Thursday, August 25, 2005
LA's War On Graffiti Continues
From the good folks at 149th comes this story:

Los Angeles is often called the mural capital of the world — and no place is this truer than on the streets of Boyle Heights, where hundreds of walls at pharmacies, general stores, guitar shops and even churches have been transformed into urban artwork.

The murals depict Mexican American history, advertise businesses and take the form of abstract art at the hands of graffiti taggers.

But now some residents complain that they cannot tell some of the murals from the illegal graffiti that have long plagued the area. So the city is cracking down.

Using a little-known ordinance that allows the city to regulate murals that abut public property — including sidewalks — officials have notified some property owners that they must either modify or remove their murals.

This renewed war on graf began with the arrival of Police Chief William Bratton, and now appears to be making headlines again as new Mayor Villaraigosa swings right after being elected by a liberal-progressive, brown-black coalition.

posted by Zentronix @ 9:32 AM   2 comments links to this post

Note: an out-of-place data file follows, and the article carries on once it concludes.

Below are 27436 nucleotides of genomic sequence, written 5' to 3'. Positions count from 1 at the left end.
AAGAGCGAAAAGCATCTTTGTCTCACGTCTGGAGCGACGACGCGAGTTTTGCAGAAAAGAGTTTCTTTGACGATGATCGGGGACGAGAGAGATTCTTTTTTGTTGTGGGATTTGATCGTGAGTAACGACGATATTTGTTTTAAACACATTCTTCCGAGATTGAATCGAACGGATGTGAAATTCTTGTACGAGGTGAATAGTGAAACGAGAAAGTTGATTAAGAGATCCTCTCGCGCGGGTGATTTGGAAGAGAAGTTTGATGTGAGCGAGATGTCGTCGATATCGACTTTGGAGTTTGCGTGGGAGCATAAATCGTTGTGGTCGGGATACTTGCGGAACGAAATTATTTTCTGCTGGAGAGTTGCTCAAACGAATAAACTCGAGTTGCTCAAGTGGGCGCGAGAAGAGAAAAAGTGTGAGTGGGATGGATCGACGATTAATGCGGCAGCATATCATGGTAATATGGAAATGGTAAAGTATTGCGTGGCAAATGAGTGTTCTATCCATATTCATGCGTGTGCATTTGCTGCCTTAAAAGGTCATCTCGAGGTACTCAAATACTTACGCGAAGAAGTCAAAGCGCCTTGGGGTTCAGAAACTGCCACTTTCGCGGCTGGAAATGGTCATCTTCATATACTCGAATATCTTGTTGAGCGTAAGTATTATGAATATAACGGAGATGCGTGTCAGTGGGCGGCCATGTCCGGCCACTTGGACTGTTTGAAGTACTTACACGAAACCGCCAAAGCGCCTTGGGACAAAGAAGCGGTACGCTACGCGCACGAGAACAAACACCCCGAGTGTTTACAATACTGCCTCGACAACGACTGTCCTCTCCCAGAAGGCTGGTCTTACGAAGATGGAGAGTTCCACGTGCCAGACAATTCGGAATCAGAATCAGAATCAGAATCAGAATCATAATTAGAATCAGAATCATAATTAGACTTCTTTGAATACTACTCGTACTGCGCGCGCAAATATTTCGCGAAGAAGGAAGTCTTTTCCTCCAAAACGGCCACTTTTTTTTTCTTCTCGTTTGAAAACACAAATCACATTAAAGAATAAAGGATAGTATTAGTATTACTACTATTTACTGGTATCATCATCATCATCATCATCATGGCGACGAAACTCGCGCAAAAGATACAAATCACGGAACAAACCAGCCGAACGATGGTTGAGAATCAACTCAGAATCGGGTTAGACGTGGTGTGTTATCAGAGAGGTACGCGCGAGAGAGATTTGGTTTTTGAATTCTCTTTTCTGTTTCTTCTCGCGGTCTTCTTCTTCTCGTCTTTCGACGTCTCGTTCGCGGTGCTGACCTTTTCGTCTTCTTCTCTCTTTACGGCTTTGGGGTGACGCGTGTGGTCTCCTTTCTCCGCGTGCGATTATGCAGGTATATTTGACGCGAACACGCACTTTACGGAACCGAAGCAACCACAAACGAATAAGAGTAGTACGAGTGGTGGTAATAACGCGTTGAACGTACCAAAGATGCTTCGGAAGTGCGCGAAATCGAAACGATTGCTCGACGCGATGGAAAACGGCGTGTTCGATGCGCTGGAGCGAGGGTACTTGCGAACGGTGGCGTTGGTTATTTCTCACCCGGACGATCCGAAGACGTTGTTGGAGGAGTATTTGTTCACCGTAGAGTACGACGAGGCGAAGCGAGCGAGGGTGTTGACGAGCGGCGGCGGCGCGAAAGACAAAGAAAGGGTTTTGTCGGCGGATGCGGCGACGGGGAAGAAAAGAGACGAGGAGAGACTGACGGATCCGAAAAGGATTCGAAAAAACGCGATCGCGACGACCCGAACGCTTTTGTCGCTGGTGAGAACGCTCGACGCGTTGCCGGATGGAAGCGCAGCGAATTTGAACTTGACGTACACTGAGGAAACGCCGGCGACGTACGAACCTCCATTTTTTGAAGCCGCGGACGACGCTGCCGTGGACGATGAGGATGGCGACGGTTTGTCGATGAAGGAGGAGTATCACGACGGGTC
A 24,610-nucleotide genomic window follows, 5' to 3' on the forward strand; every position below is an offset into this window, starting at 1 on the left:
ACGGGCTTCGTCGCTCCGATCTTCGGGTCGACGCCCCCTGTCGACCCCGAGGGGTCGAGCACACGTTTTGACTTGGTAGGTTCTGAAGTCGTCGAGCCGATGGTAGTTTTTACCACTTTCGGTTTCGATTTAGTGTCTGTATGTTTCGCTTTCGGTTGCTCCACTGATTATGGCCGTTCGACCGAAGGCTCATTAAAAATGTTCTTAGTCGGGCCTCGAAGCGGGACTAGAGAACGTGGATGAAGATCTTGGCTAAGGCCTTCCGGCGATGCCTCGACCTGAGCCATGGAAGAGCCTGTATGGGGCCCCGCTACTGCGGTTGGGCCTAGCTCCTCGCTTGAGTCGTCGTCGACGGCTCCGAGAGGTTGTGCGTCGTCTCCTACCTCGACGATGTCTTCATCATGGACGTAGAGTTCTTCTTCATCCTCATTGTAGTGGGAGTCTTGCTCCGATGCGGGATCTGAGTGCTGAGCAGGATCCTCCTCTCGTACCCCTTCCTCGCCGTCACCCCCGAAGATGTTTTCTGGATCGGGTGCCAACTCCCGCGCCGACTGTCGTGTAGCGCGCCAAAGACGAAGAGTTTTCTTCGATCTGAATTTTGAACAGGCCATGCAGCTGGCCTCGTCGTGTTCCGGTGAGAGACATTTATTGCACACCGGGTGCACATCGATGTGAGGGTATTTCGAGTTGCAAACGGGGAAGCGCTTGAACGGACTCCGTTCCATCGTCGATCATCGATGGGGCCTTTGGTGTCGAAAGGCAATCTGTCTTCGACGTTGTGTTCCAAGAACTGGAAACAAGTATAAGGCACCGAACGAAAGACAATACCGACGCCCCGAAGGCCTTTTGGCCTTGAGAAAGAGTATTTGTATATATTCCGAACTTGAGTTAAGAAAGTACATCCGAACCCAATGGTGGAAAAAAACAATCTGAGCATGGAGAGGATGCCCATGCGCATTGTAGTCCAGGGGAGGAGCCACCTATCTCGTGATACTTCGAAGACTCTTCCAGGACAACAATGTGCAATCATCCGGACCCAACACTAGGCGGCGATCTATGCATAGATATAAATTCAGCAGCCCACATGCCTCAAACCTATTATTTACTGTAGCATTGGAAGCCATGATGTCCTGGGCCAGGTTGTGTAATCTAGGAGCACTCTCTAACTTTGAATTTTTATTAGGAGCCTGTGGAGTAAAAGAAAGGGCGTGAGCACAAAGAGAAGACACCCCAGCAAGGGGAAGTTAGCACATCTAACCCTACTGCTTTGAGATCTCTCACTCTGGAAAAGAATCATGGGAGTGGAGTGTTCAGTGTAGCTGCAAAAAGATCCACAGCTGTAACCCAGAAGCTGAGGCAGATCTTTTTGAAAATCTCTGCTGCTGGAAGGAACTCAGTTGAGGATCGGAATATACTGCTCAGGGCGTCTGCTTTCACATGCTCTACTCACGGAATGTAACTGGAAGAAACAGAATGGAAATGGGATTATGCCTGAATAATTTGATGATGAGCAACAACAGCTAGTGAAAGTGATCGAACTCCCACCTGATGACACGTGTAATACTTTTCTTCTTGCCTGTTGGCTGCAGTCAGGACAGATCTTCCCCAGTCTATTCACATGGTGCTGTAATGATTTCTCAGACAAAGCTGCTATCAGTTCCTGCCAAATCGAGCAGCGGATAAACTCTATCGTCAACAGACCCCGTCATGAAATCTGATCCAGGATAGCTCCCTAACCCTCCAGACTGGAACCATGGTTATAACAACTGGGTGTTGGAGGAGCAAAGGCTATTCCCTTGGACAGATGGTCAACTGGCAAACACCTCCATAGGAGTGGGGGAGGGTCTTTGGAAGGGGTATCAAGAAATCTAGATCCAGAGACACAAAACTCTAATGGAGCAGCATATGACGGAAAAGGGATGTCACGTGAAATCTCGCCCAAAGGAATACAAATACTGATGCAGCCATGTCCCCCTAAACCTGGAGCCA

At 8/26/05, 4:03 PM, Anonymous Anonymous said...

My question is why can't a property own who has a permit-less mural... simply whitewash it and paint a new mural? Why do they have to use this "non-profit" mural organization??

That's bullshit. Either a mural has a permit or it doesn't. No permit... no mural. That makes sense. But to require someone to use this 3rd party for a mural on PRIVATE PROPERTY is ridiculous.


At 8/31/05, 11:40 PM, Blogger leftside said...

I work for the City of LA (Planning Dept.) and this makes no sense for anyone - the owners who wanted it, the artists, the City's beauty and economy. The problem is basicly one of an out of touch bureacracy that doesn't care to differentiate beween tags, art murals and normal wall signs.

Though, the planner in me sees some reasons for regulation (all other advertising is regulated for size, workmanship, harm to building, etc). But I bet the real reason are the influential homeowners complaining to their officials.

The problem is with the way they chose to deal with it is typically ass-backwards. They have their (usually legal) reasons that protect the City once it "blesses" a mural. But the need to repaint is totally stupid, unless there is a problem. But who defines that? I'd prefer a peer-based or neighborhood arts group. These murals are some of the most positive things you see on some East Los streets.



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